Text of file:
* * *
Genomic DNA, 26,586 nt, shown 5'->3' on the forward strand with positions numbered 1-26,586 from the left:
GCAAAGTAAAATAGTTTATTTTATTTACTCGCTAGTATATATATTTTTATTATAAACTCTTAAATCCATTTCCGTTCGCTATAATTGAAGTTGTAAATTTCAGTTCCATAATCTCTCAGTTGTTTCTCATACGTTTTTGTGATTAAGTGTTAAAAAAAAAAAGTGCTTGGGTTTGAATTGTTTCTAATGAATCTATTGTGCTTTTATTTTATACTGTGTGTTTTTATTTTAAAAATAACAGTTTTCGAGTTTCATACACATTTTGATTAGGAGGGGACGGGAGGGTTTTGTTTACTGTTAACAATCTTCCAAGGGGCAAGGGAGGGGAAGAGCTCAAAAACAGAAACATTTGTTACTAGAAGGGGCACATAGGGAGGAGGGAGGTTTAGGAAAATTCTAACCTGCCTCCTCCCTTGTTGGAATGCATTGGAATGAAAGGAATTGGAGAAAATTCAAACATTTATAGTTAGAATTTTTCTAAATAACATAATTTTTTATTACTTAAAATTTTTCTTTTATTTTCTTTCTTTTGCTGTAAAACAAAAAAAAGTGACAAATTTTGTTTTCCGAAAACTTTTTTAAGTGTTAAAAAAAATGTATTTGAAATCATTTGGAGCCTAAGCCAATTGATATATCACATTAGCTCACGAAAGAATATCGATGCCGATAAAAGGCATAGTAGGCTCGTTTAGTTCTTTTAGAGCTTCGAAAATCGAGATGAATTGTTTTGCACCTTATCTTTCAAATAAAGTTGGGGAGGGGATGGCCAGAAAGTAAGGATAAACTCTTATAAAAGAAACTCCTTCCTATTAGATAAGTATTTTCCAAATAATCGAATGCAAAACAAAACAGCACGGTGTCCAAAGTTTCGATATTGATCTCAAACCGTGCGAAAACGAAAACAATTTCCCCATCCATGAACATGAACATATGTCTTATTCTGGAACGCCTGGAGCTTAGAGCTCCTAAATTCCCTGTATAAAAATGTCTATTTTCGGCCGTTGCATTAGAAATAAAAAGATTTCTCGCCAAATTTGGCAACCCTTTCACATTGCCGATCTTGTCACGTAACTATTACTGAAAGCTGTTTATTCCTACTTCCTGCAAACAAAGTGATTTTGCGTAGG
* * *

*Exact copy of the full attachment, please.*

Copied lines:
Genomic DNA, 26,586 nt, shown 5'->3' on the forward strand with positions numbered 1-26,586 from the left:
GCAAAGTAAAATAGTTTATTTTATTTACTCGCTAGTATATATATTTTTATTATAAACTCTTAAATCCATTTCCGTTCGCTATAATTGAAGTTGTAAATTTCAGTTCCATAATCTCTCAGTTGTTTCTCATACGTTTTTGTGATTAAGTGTTAAAAAAAAAAAGTGCTTGGGTTTGAATTGTTTCTAATGAATCTATTGTGCTTTTATTTTATACTGTGTGTTTTTATTTTAAAAATAACAGTTTTCGAGTTTCATACACATTTTGATTAGGAGGGGACGGGAGGGTTTTGTTTACTGTTAACAATCTTCCAAGGGGCAAGGGAGGGGAAGAGCTCAAAAACAGAAACATTTGTTACTAGAAGGGGCACATAGGGAGGAGGGAGGTTTAGGAAAATTCTAACCTGCCTCCTCCCTTGTTGGAATGCATTGGAATGAAAGGAATTGGAGAAAATTCAAACATTTATAGTTAGAATTTTTCTAAATAACATAATTTTTTATTACTTAAAATTTTTCTTTTATTTTCTTTCTTTTGCTGTAAAACAAAAAAAAGTGACAAATTTTGTTTTCCGAAAACTTTTTTAAGTGTTAAAAAAAATGTATTTGAAATCATTTGGAGCCTAAGCCAATTGATATATCACATTAGCTCACGAAAGAATATCGATGCCGATAAAAGGCATAGTAGGCTCGTTTAGTTCTTTTAGAGCTTCGAAAATCGAGATGAATTGTTTTGCACCTTATCTTTCAAATAAAGTTGGGGAGGGGATGGCCAGAAAGTAAGGATAAACTCTTATAAAAGAAACTCCTTCCTATTAGATAAGTATTTTCCAAATAATCGAATGCAAAACAAAACAGCACGGTGTCCAAAGTTTCGATATTGATCTCAAACCGTGCGAAAACGAAAACAATTTCCCCATCCATGAACATGAACATATGTCTTATTCTGGAACGCCTGGAGCTTAGAGCTCCTAAATTCCCTGTATAAAAATGTCTATTTTCGGCCGTTGCATTAGAAATAAAAAGATTTCTCGCCAAATTTGGCAACCCTTTCACATTGCCGATCTTGTCACGTAACTATTACTGAAAGCTGTTTATTCCTACTTCCTGCAAACAAAGTGATTTTGCGTAGG